From Geronimo to ‘The Scalp Hunters’: 10 Military Uses of Native Imagery
Considering the U.S. Military uses a plethora of Native American names and imagery to label and designate combat equipment, machinery and maneuvers and missions, one is often left to wonder the illustrious but simple question, why?
In an opinion article in the Washington Post by Simon Waxman (managing editor of the Boston Review) entitled, The U.S. military’s ongoing slur of Native Americans Waxman eloquently puts it this way,
“The destruction of the Indians was asymmetric war, compounded by deviousness in the name of imperialist manifest destiny. White America shot, imprisoned, lied, swindled, preached, bought, built and voted its way to domination. Identifying our powerful weapons and victorious campaigns with those we subjugated serves to lighten the burden of our guilt. It confuses violation with a fair fight.”
Considering Waxman’s words as well as holding on to our own Native perspective, perhaps we can pause for a moment and ponder these 10 Military Uses of Native American Names.
The Mission to capture Osama bin Laden was dubbed “Operation Geronimo”
President Obama and Washington first learned that Osama bin Laden – the main player in the 9-11 Trade Tower Terrorist Attacks, had been killed when a Navy SEAL sent back a coded message to Washington which simply stated “Geronimo-E KIA” The message meant that Osama Bin Laden (Geronimo) the Enemy (E) had been Killed in Action (KIA).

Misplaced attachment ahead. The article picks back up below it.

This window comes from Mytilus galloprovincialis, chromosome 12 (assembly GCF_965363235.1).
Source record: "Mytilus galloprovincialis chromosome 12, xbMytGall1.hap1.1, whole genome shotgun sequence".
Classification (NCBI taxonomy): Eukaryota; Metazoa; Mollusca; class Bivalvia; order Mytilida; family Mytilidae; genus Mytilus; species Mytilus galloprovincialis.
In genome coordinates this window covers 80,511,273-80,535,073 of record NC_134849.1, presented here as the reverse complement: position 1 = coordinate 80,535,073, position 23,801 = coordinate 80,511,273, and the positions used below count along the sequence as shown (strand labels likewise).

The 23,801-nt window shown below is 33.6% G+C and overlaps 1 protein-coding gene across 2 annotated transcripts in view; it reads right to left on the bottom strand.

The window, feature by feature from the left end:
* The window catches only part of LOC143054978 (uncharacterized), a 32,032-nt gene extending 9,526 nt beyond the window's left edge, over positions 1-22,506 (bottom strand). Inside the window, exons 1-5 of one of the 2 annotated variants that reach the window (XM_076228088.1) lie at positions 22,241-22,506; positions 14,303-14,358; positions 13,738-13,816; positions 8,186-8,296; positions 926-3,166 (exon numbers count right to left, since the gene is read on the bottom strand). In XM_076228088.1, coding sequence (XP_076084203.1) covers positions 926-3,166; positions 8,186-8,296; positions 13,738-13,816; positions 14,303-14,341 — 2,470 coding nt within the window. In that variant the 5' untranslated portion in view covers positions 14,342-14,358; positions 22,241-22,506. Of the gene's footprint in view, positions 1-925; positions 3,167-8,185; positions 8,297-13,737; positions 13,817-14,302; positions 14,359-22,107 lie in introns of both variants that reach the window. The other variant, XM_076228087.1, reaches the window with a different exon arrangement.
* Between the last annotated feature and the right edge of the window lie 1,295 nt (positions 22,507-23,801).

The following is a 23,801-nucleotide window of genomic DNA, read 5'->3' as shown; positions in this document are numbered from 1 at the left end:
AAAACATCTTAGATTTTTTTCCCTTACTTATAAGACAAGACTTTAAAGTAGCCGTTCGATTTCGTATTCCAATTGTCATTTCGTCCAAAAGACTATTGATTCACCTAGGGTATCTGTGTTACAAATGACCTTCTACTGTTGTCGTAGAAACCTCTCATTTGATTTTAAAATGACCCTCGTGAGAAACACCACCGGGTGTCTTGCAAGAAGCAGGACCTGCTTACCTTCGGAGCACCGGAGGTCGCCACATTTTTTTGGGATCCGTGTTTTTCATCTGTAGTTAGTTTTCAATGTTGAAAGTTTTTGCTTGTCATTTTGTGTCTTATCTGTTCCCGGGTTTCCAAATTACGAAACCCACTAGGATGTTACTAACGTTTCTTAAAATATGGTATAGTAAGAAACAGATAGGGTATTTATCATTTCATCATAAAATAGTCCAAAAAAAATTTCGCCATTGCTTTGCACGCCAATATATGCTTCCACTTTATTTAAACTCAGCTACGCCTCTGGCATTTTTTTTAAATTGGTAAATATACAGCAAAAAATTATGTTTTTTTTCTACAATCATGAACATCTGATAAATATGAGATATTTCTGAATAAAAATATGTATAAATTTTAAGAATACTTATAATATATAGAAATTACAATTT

The use of the term sent shockwaves through Indian country and the world, critics called the use of Geronimo in poor taste for the military assault.
RELATED: Bin Laden Ain’t No Geronimo
The BGM-109 Tomahawk Cruise Missile
The Tomahawk is an all-weather submarine or ship launched land attack cruise missile. After launch, an enclosed turbofan engine keeps the missile at cruise until hitting the target with pinpoint accuracy. The Tomahawk was used extensively during Desert Storm in 1991, in Iraq in 1993, in Bosnia in 1995 and in Iraq (Desert Strike) in 1996.
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